Uncourteous Reception by Sir Richard Musgrave

"Sir Richard," said the old man, putting his pipe in his pocket, "will sartainly consider your case. He is a good man, and his wife is a kind woman." And now, with three fine potatoes in my stomach, and thrice the number of blessings on my head, I departed to the "great man's" abode. The sea was dashing against the gravelly beach at the front of the dwelling; an air of comfort was shed around; and when the porter responded to my knock, and had gone to present my card, I looked about the hall, and seeing no false appendages of greatness, and being soon invited into the parlor by the gentleman himself, I felt as much at ease as when eating my potatoes in the cabin. I introduced myself, and the object of my errand, while he peered at me over his spectacles, and seemed to listen with attention. He read my letter of introduction, and returned it without note or comment. I stated the exigencies of my case, as a stranger in a strange land, and asked if he could give any information as to whether the English government had really taken the liberty to open and retain letters. He looked silently upon me, with a gaze which seemed to say, "I wish this insignificant woman could finish her story, and let me return to my lunch." "I may be keeping you from dinner, sir." "I was taking lunch, madam; my dinner hour is five." "Do you know, sir, and will you tell me, whether you think this report true or false?" No answer: he took out his watch; I understood the signal, and rose to depart. "I can give you no advice on this subject." As I was going into the hall he said, "May be you would take something to eat." "I am not hungry, sir," replied I. My heart rejected this coldly proffered bread. Then did the cabin woman's potato look doubly valuable, and I blessed God that he had left some poor in the world, that every vestige of humanity and kind feeling might not be swept from the earth.

The heart of a stranger was emphatically mine. I had travelled a distance of twenty miles for the privilege of being treated with the coldest indifference by a titled gentleman. Yet I was not sorry. I at least learned something. This man was celebrated for his urbanity of manners and kindness of heart; the well intentioned friends who advised me to apply to him were certain that he would solve my difficulties; and I had gone more in complaisance to their good feelings, than from a favorable opinion of the undertaking on my part. I had visited Ireland to see the poor, to learn its manners and customs, and how they would treat American strangers in any and every condition. I was placed in peculiar circumstances, and a few kind words, if they would not have helped me out of my dilemma, would have cost him but little, and have been grateful to me. But not even a generous look could be gained, and I hoped my friends would see that this boasting of the benevolence of great men is often but boasting, and whoever follows them to get good, will generally find himself in pursuit of an ignis fatuus, which, perchance may land him in a quagmire.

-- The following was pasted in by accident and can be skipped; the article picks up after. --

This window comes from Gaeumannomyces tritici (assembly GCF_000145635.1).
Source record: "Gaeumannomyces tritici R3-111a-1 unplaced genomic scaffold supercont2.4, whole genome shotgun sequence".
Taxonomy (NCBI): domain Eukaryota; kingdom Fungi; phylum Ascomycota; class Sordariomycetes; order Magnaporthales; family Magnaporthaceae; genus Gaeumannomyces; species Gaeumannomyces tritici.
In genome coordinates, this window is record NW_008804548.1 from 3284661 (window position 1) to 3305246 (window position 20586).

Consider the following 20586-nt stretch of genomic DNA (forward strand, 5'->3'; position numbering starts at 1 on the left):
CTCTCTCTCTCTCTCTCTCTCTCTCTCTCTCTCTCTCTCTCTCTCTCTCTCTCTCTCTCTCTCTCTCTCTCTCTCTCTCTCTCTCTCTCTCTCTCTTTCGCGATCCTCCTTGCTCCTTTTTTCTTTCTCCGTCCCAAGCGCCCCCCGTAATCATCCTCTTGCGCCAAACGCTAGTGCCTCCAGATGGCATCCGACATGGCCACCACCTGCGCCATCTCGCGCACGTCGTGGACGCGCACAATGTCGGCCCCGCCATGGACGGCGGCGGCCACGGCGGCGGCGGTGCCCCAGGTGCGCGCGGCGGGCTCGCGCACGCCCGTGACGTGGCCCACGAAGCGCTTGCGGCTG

The sail back upon the enchanting Blackwater was if possible more pleasant than in the morning. The setting sun cast a mellow light on tower, castle, ivied abbey, and tree; and the vesper song of the bird, seeking its shelter for the night, had a soothing effect upon my mind after my zig-zag pursuit of Irish aristocracy.

To atone for yesterday's adventure, the good people of the lodging-house advised a ramble to Lismore, as castles, bridges, and churches, besides "Lord Devonshire" himself, were all there. A plain-looking man offered his services as my guide, for Lismore was on his route home, and he knew every nook and corner "right well," and would show me all with the greatest pleasure. But we must take a circuitous road, and call on another "great and good man," who could not give an unkind look, for he was "made up of goodness." In vain I pleaded my excuses; my guide was a familiar acquaintance of the gentleman's, and could remove all impediments to an introduction, and I was obliged to yield. We went over gravelled walks, through rich lawns, and sheltered pathways, till behind a high wall we saw the numerous chimneys of this "great and good man." He was a Scotchman and a Presbyterian. A laborer on the top of the wall called out, "The master is at dinner, and cannot be seen."

A nurse with a sweet infant in her arms was sitting upon a stile, and half an hour was beguiled in listening to the good qualities of both master and mistress, till the kind girl, eager to acquaint the hospitable woman that an American lady was without, hastened in, and I saw her no more. "The master is coming," said my guide, "and I will go and tell him who you are." He did so, and I was a mile on my way to Lismore, when he overtook me, muttering that the man had returned from giving orders to his men, and they went to the stile, and no American was there. I had stopped a full half hour for the hospitable mistress, who knew I was in waiting, and then went away. Not a cabin in all Ireland would have treated a stranger thus.

Read "Ireland's Welcome to the Stranger" at your leisure

Ireland's Welcome to the Stranger

Read Ireland's Welcome to the Stranger at your leisure and help support this free Irish library.

This book cannot be recommended highly enough to those interested in Irish social history. The author, Mrs Asenath Nicholson, travelled from her native America to assess the condition of the poor in Ireland during the mid 1840s. Her journey took her through the counties of Dublin, Wicklow, Wexford, Tipperary, Cork, Galway, Mayo, Sligo, Cork, Kerry, as well as parts of King's County (now Offaly) and Queen's County (now Laois).

The text of this new edition has professionally been reset and an index added to the paperback.


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